Lowest quintiles of BMD (g/cm2) and tertiles of plasma choline (µmol/L) were established for each sex and age group. Odds ratios (ORs) for being in the lowest quintile of femoral neck BMD according to sex- and age-specific tertiles of plasma choline were estimated in unadjusted and adjusted logistic regression analyses. The sex- and age-specific tertiles of plasma choline were also used in analyses including the whole population. To explore the effect of smoking, similar analyses stratified on nicotine exposure and self-reported former smoking was performed. Adjustment variables included sex, age group, BMI, and nicotine exposure in analyses for the whole cohort, and BMI and nicotine exposure in sex- and age group-stratified analyses. In models stratified on nicotine exposure, we adjusted for BMI, sex, and age group when investigating all participants combined, and in analyses additionally stratified on sex and age group, we adjusted for BMI. In addition, we adjusted for plasma folate, creatinine, homocysteine, CRP, time since last meal, physical activity, and use of estrogen supplementation (women only). Similar analyses as described above were conducted for plasma betaine.

Further, we used multiple linear regression analyses with BMD as dependent variable and plasma choline as independent variable with and without adjustment. However, the results were similar to those found using logistic regression analyses; thus, only data from the logistic regression models are presented.

Cox proportional hazards regression models were used to estimate associations of plasma choline and betaine with subsequent hip fractures in the oldest subjects. These analyses were performed without and with adjustments (same variables as for the BMD analyses except from age group), and also stratified according to nicotine exposure and self-reported former smoking. Similar analyses as described above were performed for plasma betaine.

Further, we constructed Kaplan-Meier disease-free survival curves for hip fractures according to tertiles of plasma choline.

Two-tailed p values < 0.05 were considered statistically significant. The analyses were done using SPSS for Windows (IBM SPSS Statistics 19, Chicago, IL, USA).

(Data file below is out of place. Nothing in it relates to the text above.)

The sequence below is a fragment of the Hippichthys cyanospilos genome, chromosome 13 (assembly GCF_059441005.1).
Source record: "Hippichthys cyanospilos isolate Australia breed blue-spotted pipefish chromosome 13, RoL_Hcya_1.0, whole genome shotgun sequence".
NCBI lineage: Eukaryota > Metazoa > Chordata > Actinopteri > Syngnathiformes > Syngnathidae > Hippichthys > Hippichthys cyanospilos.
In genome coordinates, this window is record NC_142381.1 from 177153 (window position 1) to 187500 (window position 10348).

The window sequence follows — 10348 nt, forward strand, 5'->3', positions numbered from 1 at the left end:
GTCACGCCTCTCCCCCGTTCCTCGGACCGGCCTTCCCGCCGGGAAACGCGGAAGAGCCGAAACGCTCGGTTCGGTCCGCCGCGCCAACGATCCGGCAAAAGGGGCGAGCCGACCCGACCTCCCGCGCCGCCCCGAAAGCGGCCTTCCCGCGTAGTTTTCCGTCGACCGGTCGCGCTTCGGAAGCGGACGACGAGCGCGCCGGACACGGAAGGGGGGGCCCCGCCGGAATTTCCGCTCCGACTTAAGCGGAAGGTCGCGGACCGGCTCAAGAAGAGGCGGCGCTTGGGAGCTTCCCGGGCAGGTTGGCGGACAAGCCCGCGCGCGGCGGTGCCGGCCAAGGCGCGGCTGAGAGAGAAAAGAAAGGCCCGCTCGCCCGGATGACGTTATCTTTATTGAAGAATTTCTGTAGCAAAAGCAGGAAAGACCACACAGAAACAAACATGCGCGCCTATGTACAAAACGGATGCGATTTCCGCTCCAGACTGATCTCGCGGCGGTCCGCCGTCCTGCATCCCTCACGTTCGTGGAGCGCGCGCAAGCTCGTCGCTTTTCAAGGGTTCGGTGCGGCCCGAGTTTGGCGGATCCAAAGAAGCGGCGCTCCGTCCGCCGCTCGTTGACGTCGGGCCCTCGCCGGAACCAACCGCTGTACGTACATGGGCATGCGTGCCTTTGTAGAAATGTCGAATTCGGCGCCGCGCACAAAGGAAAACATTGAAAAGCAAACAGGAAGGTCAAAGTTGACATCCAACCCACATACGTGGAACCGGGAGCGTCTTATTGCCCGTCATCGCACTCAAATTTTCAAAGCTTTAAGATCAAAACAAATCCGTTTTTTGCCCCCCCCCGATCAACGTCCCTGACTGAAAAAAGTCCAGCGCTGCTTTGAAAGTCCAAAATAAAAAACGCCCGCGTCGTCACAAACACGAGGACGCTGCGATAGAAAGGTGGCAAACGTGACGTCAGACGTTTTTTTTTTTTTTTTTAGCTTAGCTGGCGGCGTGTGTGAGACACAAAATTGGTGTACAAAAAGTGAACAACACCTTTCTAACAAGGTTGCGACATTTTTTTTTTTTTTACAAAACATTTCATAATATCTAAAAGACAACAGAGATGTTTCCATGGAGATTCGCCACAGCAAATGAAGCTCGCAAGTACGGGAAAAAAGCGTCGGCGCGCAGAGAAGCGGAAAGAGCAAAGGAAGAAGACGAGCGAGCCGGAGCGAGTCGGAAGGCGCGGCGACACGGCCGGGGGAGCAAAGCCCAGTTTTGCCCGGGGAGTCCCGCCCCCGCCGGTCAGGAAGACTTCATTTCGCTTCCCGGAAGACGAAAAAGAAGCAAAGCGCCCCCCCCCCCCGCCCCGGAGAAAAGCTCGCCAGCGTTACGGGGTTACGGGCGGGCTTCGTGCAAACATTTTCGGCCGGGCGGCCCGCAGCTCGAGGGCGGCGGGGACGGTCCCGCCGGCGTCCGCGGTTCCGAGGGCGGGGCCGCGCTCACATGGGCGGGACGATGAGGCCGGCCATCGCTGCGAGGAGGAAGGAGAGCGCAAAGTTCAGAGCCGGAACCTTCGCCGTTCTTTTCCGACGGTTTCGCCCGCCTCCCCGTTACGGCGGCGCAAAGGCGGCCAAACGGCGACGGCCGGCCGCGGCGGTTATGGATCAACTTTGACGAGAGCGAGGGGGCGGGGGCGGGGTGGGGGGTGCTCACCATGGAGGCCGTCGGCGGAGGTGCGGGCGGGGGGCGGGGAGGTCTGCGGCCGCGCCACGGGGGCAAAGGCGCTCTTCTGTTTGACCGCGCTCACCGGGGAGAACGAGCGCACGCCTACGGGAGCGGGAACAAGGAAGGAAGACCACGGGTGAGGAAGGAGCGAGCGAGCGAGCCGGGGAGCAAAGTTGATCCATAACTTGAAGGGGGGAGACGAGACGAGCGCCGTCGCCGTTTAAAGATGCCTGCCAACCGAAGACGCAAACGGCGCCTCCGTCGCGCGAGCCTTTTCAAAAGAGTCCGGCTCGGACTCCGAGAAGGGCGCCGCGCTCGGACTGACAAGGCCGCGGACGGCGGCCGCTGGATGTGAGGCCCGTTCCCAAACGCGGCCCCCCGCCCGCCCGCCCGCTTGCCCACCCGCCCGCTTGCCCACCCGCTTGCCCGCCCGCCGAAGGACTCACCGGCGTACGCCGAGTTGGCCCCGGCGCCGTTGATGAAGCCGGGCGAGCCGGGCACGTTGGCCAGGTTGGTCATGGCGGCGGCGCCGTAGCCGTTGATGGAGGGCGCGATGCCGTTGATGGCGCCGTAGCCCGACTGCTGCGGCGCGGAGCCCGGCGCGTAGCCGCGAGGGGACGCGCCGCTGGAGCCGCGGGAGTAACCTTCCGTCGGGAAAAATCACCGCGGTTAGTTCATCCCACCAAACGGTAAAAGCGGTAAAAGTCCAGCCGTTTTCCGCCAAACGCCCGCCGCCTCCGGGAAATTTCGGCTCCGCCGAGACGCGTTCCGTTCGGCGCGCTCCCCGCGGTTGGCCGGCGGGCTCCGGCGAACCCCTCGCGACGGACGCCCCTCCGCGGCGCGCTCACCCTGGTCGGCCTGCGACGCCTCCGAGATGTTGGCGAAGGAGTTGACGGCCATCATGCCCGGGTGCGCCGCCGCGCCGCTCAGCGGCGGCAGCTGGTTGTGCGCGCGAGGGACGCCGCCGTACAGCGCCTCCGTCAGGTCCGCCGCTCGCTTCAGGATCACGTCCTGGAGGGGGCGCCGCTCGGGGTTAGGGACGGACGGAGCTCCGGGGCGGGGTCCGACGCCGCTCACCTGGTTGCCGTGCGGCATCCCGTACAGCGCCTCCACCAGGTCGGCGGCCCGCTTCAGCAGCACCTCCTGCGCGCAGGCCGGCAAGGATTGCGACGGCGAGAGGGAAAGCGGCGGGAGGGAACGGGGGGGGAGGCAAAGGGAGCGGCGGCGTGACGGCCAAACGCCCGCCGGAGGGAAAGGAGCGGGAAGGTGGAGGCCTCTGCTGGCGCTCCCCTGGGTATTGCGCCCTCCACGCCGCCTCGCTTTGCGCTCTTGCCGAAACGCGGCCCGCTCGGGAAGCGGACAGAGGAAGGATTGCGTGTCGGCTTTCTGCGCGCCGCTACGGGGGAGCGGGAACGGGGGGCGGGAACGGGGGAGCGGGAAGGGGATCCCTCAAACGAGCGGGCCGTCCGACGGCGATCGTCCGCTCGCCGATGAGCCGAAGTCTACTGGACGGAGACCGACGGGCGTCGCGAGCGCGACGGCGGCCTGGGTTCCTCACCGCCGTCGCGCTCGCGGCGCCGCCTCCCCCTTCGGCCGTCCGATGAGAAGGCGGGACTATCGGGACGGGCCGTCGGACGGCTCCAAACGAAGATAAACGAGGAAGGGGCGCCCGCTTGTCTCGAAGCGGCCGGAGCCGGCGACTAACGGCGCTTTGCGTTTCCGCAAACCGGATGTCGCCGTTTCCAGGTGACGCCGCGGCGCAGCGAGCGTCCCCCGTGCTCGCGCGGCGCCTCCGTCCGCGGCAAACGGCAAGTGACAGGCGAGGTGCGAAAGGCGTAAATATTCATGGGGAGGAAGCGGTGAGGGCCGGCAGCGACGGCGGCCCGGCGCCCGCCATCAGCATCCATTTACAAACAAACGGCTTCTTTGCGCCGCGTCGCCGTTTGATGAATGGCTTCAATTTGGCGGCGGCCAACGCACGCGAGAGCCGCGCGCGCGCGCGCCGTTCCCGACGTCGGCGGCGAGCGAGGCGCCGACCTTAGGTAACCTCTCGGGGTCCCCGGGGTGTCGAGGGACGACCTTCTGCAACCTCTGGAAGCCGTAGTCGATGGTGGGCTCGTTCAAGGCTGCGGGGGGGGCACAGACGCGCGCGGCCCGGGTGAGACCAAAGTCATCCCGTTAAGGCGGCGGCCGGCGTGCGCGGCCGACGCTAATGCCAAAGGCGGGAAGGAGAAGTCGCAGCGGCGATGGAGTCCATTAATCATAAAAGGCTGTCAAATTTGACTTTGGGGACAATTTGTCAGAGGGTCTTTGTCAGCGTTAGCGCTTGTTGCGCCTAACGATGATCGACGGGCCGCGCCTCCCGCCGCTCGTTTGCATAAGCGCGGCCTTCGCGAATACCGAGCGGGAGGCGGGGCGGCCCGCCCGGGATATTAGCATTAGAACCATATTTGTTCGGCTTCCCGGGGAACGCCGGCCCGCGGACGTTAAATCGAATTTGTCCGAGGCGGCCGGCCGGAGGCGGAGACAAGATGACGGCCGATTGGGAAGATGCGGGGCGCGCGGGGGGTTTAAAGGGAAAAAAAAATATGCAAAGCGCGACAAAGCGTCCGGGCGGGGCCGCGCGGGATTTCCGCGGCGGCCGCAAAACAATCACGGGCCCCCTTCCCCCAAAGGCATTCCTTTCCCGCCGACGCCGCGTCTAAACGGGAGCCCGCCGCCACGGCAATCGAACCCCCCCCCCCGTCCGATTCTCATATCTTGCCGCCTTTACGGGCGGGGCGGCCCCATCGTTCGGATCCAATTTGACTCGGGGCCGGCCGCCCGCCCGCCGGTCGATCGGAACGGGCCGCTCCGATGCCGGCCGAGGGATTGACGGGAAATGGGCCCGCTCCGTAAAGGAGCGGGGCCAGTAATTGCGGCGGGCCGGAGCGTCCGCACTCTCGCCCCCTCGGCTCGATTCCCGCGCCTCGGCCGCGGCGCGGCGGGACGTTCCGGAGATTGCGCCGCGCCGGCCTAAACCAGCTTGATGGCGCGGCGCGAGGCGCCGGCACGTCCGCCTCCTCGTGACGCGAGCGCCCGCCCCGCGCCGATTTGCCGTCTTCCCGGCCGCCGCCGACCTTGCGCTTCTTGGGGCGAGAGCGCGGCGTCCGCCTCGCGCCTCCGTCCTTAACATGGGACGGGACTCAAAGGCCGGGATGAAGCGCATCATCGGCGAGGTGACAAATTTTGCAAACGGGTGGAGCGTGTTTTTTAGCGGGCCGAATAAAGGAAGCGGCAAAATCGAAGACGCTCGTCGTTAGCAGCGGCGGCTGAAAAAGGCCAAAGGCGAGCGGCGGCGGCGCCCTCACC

Results

Study population

Characteristics of the HUSK BMD subpopulation, stratified by sex, age group, and nicotine exposure, are presented in Table 1. Plasma choline and femoral neck BMD were lower among participants with any versus no nicotine exposure within each sex and age group. BMD was higher and choline lower in the youngest compared with the oldest groups. In the older cohort in both genders, plasma betaine was lower among nicotine-exposed versus unexposed participants. Plasma folate and creatinine were lower among those exposed to nicotine in all groups, except for plasma folate in elderly women and plasma creatinine in elderly men. Plasma CRP was higher among participants exposed to nicotine in all groups, apart from in elderly women. In the majority of sex and age groups, participants exposed to nicotine had lower BMI and were less physically active than unexposed participants.

Table 1. Characteristics of Participants of the Hordaland Health Study Included in the BMD Analyses by Age Group, Sex, and Nicotine Exposurea
 Middle-aged cohort (46 to 49 years)Older cohort (71 to 74 years)
WomenMenWomenMen
AllNo nicotine exposureAny nicotine exposureAllNo nicotine exposureAny nicotine exposureAllNo nicotine exposureAny nicotine exposureAllNo nicotine exposureAny nicotine exposure
  • BMD = bone mineral density; BMI = body mass index; IQR = interquartile range; CRP = C-reactive protein.
  • Total numbers may vary between variables because of varying numbers of missing data.
  • aNo nicotine exposure = plasma cotinine <85 nmol/L; any nicotine exposure = plasma cotinine ≥85 nmol/L.
  • bp < 0.001,
  • cp < 0.01,
  • dp < 0.05 for comparisons between participants with no and any nicotine exposure in the various age groups and gender.
No. of participants186611836831228783445120410161881017834183
Femoral neck BMD (g/cm2), mean (SD)0.96 (0.13)0.97 (0.13)0.94b (0.12)0.99 (0.13)1.00 (0.14)0.96b (0.13)0.76 (0.12)0.77 (0.11)0.73b (0.13)0.90 (0.14)0.91 (0.14)0.86b (0.13)
BMI (kg/m2), mean (SD)24.8 (4.0)25.1 (4.1)24.3b (3.7)26.2 (3.3)26.6 (3.3)25.9d (3.3)26.2 (4.2)26.6 (4.1)24.3b (4.1)26.0 (3.1)26.1 (3.0)25.1b (3.6)
No regular physical activity, n (%)674 (36.5)394 (33.7)280c (41.4)464 (38.2)269 (34.6)195c (44.4)470 (43.0)388 (41.9)82 (48.8)285 (29.0)221 (27.4)64d (36.4)
Use of estrogen supplements, n (%)346 (24.8)197 (22.4)149c (29.0)135 (15.0)111 (14.6)24 (16.9)
Plasma choline (µmol/L), median (IQR)8.9 (2.5)8.9 (2.5)8.8d (2.4)9.8 (2.8)9.9 (2.8)9.4b (2.7)9.6 (2.8)9.7 (2.8)9.3d (2.5)10.8 (3.0)11.0 (3.1)10.1c (3.2)
Plasma betaine (µmol/L), median (IQR)32.3 (13.1)32.7 (13.4)31.5 (12.4)42.7 (14.5)42.6 (14.0)42.8 (15.2)35.8 (13.3)36.3 (13.3)34.2d (14.3)44.0 (16.2)44.4 (15.6)41.0c (15.6)
Plasma folate (nmol/L), median (IQR)6.9 (4.2)7.1 (4.1)6.6b (4.3)6.4 (3.5)6.6 (3.8)6.1c (3.1)7.0 (4.7)7.2 (4.8)5.9 (4.3)6.3 (3.5)6.5 (3.7)5.8d (2.9)
Plasma creatinine (µmol/L), median (IQR)72.2 (11.4)72.7 (10.9)71.1b (12.3)86.3 (13.9)88.0 (12.8)84.0b (13.7)75.4 (14.0)75.7 (13.8)74.3d (15.0)91.1 (17.3)91.5 (17.1)89.2 (18.1)